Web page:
But it is bad. It doesn't even seem to be that environmentally friendly. After all, it will involve destruction of the vehicle, and there are many 10 year old vehicles that are in good working order. In other words, this scheme will lead to things that have value being destroyed, which is not economically wise (See the "broken window" fallacy of Bastiat and Hazlitt). And is it really a good use of the earth's limited resources to destroy an asset?

Environmentalists have also expressed doubts about the scheme. Phillip Selwood, chief executive of the Energy Saving Trust, has commented:
"The government's announcement on scrappage contradicts the carbon friendly announcements in the budget such as money for electric vehicles, CO2 related Company Car tax and the increase in fuel duty."

"This policy will increase car purchase regardless of CO2 emissions and the government has missed a significant opportunity by spending public money to incentivise any car upgrade when they could have incentivised the lowest carbon emission cars."
Now, I don't agree with all of that, but he is right when he says "This policy will increase car purchase regardless of CO2 emissions." Talk about old cars being dirty and polluting is simplistic. There are ten year old cars which run economically, and don't emit much carbon dioxide. And there are modern cars that are not economical and have high emissions. But under the scheme, you can trade in your old Citroen Saxo and get a new Mitsubishi Evo and be subsidised by the tax-payer.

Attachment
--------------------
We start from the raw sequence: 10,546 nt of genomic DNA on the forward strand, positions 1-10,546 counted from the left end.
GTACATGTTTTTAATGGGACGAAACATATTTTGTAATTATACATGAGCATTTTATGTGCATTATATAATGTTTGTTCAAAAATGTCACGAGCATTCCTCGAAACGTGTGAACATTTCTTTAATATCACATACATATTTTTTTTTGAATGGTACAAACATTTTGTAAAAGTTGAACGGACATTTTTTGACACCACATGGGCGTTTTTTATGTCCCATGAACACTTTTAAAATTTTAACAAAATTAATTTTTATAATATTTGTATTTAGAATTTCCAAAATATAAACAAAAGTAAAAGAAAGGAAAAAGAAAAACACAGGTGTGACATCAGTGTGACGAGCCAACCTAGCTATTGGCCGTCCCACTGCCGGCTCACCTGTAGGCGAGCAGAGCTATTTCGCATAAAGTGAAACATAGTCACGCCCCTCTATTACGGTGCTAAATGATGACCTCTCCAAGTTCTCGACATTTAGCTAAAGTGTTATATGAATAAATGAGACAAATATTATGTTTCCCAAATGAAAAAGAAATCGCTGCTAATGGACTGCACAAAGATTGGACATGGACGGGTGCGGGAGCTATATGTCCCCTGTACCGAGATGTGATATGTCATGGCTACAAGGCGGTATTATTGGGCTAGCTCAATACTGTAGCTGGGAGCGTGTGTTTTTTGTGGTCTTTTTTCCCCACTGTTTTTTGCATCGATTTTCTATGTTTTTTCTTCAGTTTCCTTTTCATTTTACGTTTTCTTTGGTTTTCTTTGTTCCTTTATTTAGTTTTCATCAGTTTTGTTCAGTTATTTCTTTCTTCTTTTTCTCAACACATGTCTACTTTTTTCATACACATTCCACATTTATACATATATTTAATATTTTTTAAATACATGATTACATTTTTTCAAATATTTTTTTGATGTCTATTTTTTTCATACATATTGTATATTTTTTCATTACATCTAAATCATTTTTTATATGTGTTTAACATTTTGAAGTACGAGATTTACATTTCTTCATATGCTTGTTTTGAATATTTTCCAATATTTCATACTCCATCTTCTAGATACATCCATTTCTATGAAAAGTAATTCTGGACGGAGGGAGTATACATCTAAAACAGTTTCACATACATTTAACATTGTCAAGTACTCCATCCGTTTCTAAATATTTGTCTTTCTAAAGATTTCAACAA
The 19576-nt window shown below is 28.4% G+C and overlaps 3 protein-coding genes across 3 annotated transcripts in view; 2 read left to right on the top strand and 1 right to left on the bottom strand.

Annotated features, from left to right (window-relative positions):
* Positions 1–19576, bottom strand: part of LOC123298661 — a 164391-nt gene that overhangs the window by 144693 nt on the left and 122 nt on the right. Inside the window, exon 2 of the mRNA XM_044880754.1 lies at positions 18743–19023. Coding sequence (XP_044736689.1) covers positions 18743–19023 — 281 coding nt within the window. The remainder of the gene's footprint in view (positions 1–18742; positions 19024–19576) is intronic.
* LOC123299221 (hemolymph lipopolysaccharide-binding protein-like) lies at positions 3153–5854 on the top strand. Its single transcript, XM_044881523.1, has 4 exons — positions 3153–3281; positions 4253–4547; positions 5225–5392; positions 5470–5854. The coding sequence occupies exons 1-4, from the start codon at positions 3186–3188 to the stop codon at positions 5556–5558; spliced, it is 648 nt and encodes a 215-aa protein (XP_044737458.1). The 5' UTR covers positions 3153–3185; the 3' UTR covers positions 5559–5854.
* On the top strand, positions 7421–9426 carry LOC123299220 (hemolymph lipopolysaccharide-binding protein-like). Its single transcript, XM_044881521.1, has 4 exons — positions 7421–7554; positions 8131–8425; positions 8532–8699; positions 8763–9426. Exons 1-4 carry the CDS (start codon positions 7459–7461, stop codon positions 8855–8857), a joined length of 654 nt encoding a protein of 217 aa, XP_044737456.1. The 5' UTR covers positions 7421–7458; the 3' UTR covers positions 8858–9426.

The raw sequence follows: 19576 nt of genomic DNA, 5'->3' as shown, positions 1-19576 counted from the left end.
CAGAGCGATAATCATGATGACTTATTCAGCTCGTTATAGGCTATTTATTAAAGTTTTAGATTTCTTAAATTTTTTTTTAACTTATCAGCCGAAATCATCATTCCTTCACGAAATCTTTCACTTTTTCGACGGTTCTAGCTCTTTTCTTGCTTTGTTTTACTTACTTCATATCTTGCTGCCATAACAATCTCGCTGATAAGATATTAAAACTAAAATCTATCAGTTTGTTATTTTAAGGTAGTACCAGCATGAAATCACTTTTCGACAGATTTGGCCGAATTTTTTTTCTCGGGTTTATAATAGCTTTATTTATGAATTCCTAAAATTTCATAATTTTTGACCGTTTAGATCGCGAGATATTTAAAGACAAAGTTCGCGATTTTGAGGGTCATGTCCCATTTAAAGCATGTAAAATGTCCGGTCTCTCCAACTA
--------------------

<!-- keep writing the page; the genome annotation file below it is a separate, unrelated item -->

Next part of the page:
And by the way, it is the tax-payer who pays. Curiously enough, the Telegraph wrote "The "scrappage" scheme, costing the Government £300 million, is intended not only to boost the ailing car industry, but to take some of the most environmentally unfriendly vehicles off the road."

Costing the government £300 million? Er, no. It doesn't cost the government. It costs us. Don't get the impression that the money will all be coming out of the pockets of politicians. It's your pocket it will come out of.

Tuesday, 21 April 2009

Was Tolkien a libertarian?

The question was posed by Norman (to whom thanks) some months ago on Libertarian His answer is: